Though many of us will never have experimented with it, most readers should be familiar with DTMF as the tones used by the telephone system for dialling. If your youth was not misspent mashing 4-4-2-6-4-6-2, 4-4-2-6-4-1 into a keypad, then you haven’t lived!
As you might expect there are a variety of chipsets to handle DTMF, and one of them has been used by [ackerman] in a slightly unusual way. Many desktop computers do not have a convenient array of GPIOs upon which to hang a piece of hardware, but a constant among them is to support some form of gaming controller. Hence he’s taken a commodity joypad and interfaced a MT8870 DTMF decoder to its switch lines with a simple transistor buffer, and is able to pull the resulting information out in the host operating system. So far there are versions for Windows, DOS, Amstrad CPC, Arduino, and even PSX ( the original PlayStation console ).
One might ask why on earth you might want a DTMF input for your desktop PC, but to do so is to miss the point. We are surrounded by computing devices from our mobile phones upwards that do not have any form of interface that can easily be used by our electronic projects, and this serves as an example of how with a bit of ingenuity that can be overcome. It’s a subject we’ve touched upon before, when we asked why people aren’t hacking their cellphones.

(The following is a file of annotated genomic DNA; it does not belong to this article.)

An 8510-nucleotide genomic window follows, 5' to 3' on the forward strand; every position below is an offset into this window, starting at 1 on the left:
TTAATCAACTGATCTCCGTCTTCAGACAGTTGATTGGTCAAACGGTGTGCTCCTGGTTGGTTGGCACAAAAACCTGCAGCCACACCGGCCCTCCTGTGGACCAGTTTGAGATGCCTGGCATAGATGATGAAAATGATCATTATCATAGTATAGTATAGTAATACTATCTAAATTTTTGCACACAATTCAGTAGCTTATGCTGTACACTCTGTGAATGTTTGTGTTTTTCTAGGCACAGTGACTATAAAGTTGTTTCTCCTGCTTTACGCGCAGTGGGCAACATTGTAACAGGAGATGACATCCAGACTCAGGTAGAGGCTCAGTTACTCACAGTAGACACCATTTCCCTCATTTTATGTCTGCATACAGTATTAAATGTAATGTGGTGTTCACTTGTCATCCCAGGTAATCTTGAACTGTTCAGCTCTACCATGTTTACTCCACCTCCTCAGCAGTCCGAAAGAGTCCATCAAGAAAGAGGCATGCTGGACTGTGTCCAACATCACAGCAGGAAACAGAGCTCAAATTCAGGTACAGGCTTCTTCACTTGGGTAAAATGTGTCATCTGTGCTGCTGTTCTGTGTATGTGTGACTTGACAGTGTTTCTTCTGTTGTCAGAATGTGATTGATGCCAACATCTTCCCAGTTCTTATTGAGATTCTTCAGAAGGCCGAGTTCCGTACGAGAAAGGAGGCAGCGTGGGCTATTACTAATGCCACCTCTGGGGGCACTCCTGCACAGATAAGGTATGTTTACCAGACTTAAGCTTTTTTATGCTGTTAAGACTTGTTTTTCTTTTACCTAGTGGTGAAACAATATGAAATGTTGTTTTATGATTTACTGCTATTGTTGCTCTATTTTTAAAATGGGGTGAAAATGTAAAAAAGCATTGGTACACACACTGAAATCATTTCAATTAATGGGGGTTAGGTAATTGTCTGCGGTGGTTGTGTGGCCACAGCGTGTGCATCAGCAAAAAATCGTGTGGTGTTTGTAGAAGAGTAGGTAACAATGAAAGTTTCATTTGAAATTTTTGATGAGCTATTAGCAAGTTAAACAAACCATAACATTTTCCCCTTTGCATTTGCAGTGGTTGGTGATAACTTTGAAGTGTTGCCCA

[Bitluni]’s motto seems to be, “When you’re busy, get busier.” At least that would explain adding even more work to his plate in the run-up to the Hanover Maker Faire and coming up with a ten-player game console from scratch.
As for this being extra work, recall that [bitluni] had already committed to building a giant ping pong ball LED wall for the gathering. That consisted of prototyping a quarter-scale panel, building custom tooling to get him past the literal pain point of punching 1200 holes, and wiring, programming and testing the whole display. Building a game console that supports ten players at once seems almost tame by comparison. The console is built around an ESP32 module, either WROOM or WROVER thanks to a clever multifunctional pad layout on the slick-looking white PCBs. [bitluni] went with a composite video output using the fast R-2R ladder network DAC that he used for his ESP32 VGA project. The console supports ten Nintendo gamepads for a simple but engaging game something like the Tron light cycles. Unsurprisingly, players found it more fun to just crash into each other on purpose.
Sure, it could have been biting off more than he could chew, but [bitluni] delivered and we appreciate the results. There’s something to be said for adding a little pressure to the creative process.
Continue reading “10-Way Game Console Lets Everyone Play”
The Nintendo Classic Mini took the world by storm this year — finally, an NES in a cute, tiny package that isn’t 3D printed and running off a Raspberry Pi! It’s resoundingly popular and the nostalgic set are loving it. But what do you do when you’re two hours deep into a hardcore Metroid session and you realize you need to reboot and reload. Get off the couch? Never!